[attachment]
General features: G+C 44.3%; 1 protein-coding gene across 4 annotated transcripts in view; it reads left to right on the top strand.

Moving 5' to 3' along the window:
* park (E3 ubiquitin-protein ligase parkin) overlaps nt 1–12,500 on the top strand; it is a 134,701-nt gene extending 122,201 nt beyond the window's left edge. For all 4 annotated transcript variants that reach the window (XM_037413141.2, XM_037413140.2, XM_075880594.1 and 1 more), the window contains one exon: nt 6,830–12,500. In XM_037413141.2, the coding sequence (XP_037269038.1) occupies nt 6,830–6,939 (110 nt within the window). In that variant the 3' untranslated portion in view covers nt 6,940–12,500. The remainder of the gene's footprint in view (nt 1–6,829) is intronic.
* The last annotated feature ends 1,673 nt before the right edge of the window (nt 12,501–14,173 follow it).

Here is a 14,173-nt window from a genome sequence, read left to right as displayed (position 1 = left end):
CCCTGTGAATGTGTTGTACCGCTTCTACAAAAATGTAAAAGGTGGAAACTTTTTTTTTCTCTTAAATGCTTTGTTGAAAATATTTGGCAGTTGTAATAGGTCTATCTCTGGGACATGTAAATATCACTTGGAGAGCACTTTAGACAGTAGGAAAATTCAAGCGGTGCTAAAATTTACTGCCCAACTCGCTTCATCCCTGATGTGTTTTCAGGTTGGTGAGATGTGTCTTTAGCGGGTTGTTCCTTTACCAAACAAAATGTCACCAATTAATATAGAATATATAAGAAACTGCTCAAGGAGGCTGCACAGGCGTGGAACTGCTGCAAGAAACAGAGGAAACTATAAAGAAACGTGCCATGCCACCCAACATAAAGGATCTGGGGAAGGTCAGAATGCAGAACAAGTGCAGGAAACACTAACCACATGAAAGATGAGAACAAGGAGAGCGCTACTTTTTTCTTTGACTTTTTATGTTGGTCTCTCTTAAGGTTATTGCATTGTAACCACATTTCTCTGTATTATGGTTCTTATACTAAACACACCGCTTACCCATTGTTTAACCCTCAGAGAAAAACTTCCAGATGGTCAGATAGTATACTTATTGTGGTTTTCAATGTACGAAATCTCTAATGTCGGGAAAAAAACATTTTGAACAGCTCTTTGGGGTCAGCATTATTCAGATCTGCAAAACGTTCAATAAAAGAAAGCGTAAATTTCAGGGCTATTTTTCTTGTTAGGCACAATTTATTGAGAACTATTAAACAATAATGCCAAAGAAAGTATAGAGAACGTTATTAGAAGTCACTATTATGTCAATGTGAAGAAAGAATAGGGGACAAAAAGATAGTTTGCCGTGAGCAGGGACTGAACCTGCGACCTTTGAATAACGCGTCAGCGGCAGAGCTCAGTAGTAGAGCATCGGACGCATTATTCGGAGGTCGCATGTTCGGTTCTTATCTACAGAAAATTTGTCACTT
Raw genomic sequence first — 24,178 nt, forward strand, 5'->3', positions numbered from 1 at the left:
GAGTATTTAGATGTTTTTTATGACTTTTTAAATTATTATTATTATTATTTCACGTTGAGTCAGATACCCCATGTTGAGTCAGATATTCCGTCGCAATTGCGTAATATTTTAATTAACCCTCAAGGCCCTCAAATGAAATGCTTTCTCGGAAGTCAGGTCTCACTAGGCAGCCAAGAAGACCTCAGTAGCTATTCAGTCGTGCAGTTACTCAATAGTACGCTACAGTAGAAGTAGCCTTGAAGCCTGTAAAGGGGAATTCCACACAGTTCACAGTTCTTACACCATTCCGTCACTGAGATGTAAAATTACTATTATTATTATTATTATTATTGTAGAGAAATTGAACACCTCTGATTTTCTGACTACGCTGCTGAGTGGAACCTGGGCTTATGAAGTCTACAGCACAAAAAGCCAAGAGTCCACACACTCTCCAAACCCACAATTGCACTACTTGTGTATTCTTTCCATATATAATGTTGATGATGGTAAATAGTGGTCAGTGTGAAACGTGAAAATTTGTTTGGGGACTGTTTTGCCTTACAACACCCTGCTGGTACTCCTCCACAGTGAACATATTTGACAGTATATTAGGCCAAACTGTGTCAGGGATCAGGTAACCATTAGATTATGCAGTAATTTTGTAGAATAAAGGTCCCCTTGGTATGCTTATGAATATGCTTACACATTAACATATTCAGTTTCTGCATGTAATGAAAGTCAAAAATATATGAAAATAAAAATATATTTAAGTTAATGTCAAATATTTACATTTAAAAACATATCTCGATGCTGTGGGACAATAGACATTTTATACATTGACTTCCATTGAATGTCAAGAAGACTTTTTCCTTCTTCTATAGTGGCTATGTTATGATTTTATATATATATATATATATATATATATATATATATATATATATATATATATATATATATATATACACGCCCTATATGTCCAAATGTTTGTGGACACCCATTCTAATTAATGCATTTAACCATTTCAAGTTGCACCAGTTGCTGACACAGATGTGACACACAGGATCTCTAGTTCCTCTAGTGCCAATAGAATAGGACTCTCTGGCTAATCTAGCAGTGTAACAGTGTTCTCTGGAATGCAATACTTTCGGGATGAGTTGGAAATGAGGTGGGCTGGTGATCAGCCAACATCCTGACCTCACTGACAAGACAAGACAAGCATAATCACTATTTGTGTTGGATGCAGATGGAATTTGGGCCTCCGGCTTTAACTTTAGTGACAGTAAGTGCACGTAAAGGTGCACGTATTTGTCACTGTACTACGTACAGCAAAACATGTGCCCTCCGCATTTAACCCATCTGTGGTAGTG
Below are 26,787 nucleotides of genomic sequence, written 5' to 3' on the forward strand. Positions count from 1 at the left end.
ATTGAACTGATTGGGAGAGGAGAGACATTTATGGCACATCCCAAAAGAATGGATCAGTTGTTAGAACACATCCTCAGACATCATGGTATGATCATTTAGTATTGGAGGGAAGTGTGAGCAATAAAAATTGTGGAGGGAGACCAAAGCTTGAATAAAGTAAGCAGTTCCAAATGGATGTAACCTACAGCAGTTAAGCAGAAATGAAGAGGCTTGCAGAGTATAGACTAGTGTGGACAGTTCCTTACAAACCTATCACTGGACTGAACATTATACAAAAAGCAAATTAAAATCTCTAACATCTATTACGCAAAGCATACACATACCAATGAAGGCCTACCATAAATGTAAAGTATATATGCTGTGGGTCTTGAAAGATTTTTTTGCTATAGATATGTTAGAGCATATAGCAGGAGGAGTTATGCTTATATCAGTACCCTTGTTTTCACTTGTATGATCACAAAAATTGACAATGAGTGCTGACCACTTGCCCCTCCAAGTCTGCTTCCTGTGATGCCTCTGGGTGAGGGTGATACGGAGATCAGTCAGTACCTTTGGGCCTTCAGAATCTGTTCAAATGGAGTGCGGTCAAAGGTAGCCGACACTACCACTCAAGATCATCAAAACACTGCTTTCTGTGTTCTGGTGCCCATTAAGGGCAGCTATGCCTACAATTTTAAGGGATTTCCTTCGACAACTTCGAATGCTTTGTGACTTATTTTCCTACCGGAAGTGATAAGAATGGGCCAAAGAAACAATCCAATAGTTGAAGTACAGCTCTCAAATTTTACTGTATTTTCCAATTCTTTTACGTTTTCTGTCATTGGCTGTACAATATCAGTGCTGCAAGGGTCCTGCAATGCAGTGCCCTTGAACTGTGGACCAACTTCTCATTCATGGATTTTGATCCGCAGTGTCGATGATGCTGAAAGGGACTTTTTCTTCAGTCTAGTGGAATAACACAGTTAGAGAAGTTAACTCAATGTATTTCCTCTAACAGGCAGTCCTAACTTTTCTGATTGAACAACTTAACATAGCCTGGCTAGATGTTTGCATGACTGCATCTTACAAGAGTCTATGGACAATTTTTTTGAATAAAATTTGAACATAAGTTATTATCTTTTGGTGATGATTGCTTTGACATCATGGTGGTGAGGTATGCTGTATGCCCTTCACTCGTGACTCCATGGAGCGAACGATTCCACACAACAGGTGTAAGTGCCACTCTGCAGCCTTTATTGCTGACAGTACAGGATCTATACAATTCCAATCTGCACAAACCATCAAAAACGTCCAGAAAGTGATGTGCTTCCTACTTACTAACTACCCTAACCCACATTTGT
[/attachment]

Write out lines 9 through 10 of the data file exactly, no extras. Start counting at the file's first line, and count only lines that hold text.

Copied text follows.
Below are 26,787 nucleotides of genomic sequence, written 5' to 3' on the forward strand. Positions count from 1 at the left end.
ATTGAACTGATTGGGAGAGGAGAGACATTTATGGCACATCCCAAAAGAATGGATCAGTTGTTAGAACACATCCTCAGACATCATGGTATGATCATTTAGTATTGGAGGGAAGTGTGAGCAATAAAAATTGTGGAGGGAGACCAAAGCTTGAATAAAGTAAGCAGTTCCAAATGGATGTAACCTACAGCAGTTAAGCAGAAATGAAGAGGCTTGCAGAGTATAGACTAGTGTGGACAGTTCCTTACAAACCTATCACTGGACTGAACATTATACAAAAAGCAAATTAAAATCTCTAACATCTATTACGCAAAGCATACACATACCAATGAAGGCCTACCATAAATGTAAAGTATATATGCTGTGGGTCTTGAAAGATTTTTTTGCTATAGATATGTTAGAGCATATAGCAGGAGGAGTTATGCTTATATCAGTACCCTTGTTTTCACTTGTATGATCACAAAAATTGACAATGAGTGCTGACCACTTGCCCCTCCAAGTCTGCTTCCTGTGATGCCTCTGGGTGAGGGTGATACGGAGATCAGTCAGTACCTTTGGGCCTTCAGAATCTGTTCAAATGGAGTGCGGTCAAAGGTAGCCGACACTACCACTCAAGATCATCAAAACACTGCTTTCTGTGTTCTGGTGCCCATTAAGGGCAGCTATGCCTACAATTTTAAGGGATTTCCTTCGACAACTTCGAATGCTTTGTGACTTATTTTCCTACCGGAAGTGATAAGAATGGGCCAAAGAAACAATCCAATAGTTGAAGTACAGCTCTCAAATTTTACTGTATTTTCCAATTCTTTTACGTTTTCTGTCATTGGCTGTACAATATCAGTGCTGCAAGGGTCCTGCAATGCAGTGCCCTTGAACTGTGGACCAACTTCTCATTCATGGATTTTGATCCGCAGTGTCGATGATGCTGAAAGGGACTTTTTCTTCAGTCTAGTGGAATAACACAGTTAGAGAAGTTAACTCAATGTATTTCCTCTAACAGGCAGTCCTAACTTTTCTGATTGAACAACTTAACATAGCCTGGCTAGATGTTTGCATGACTGCATCTTACAAGAGTCTATGGACAATTTTTTTGAATAAAATTTGAACATAAGTTATTATCTTTTGGTGATGATTGCTTTGACATCATGGTGGTGAGGTATGCTGTATGCCCTTCACTCGTGACTCCATGGAGCGAACGATTCCACACAACAGGTGTAAGTGCCACTCTGCAGCCTTTATTGCTGACAGTACAGGATCTATACAATTCCAATCTGCACAAACCATCAAAAACGTCCAGAAAGTGATGTGCTTCCTACTTACTAACTACCCTAACCCACATTTGT